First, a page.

China's Premier Wen Jiabao toasts (R) with Canada's Prime Minister Stephen Harper during a signing ceremony at the Great Hall of the People in Beijing December 3, 2009. [Agencies]
Canadian Prime Minister Stephen Harper made headway Thursday in his attempts to warm up "cool to icy" ties between his country and Beijing.
Harper, who is on an official visit, is the first Canadian prime minister to make such a trip for five years.
Beijing and Ottawa inked four agreements on Thursday that call for greater cooperation in fields including climate change, natural resources, culture and technology.
According to Canada's Canwest news service, the agreement on climate change commits the two governments to share technology and information about energy conservation, energy efficiency, renewable energy and sustainable land management.
The nations also spoke about the prospect of China granting "approved destination status" to Canada, following a long-standing request by Ottawa for the designation that would make it easier to lure tourists from the most populous country.
Ottawa has aggressively criticized Beijing for its human rights record and alleged spying. And Harper was not among world leaders at the 2008 Olympics in Beijing.
But Ottawa has recently said "new global realities demand a modernized Canada-China relationship" and played down such issues.
Experts said Ottawa's softer line and apparent attempts to mend broken ties was driven by both commercial and political realities.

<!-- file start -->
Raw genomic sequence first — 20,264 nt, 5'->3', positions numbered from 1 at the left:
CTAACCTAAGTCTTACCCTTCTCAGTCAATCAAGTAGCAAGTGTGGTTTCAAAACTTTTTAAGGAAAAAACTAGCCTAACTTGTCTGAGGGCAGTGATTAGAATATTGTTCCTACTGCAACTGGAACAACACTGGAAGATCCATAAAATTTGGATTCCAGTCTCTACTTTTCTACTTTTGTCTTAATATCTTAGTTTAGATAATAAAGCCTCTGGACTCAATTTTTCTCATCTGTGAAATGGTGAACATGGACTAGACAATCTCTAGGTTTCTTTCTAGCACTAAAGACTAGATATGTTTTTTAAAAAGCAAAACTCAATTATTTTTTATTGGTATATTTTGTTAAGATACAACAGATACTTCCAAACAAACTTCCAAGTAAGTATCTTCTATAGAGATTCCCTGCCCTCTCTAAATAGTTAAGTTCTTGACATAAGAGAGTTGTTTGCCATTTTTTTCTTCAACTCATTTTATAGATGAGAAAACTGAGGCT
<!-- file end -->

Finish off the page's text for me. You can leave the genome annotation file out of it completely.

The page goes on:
During meetings Thursday with Chinese leaders, Harper behaved in a "respectful" way, both Chinese and Canadian media reported.
He told President Hu Jintao it had been his dream since he was "a small boy" to visit China. He also said the Great Wall was "unbelievable" and that he and his wife were eager to return to the country.
The Canadian prime minister, who had once irritated China by openly embracing the Dalai Lama, also promised yesterday to "stick to the One-China policy, respect China's sovereignty and territorial integrity and properly handle discrepancies in a friendly, candid and respectful way", according to a press release issued by the Foreign Ministry.
Chinese leaders signaled that they were aware of Canada's altered stance and welcomed the change.
"Five years is too long a time in China-Canada relations and that's why there were comments in the media that your visit should have taken place earlier," Wen told Harper during their meeting.
"We were reluctant to see Canada alienate us in recent years. That has hampered our trade and personnel exchanges," Wen told Chinese reporters after the talks.
"The key (to healthy bilateral ties) is mutual respect, equality and taking care of each other's core interests I hope the visit can solve the problem of mutual trust," he said.
Harper told reporters last night that he did raise the issue of human rights when he sat down with Chinese leaders.
Jin Canrong, deputy dean of the International Studies School at Renmin University of China, said Harper has in the past spoken harshly about China partly because of domestic political concerns.
"This is kind of opposition for opposition's sake."
Harper said yesterday that the Canadian government wants to hand over Lai Changxing to China.
Harper blamed his country's courts for the hold-up.
Lai is wanted in China for allegedly heading a massive smuggling operation but has been living openly in Canada for a decade.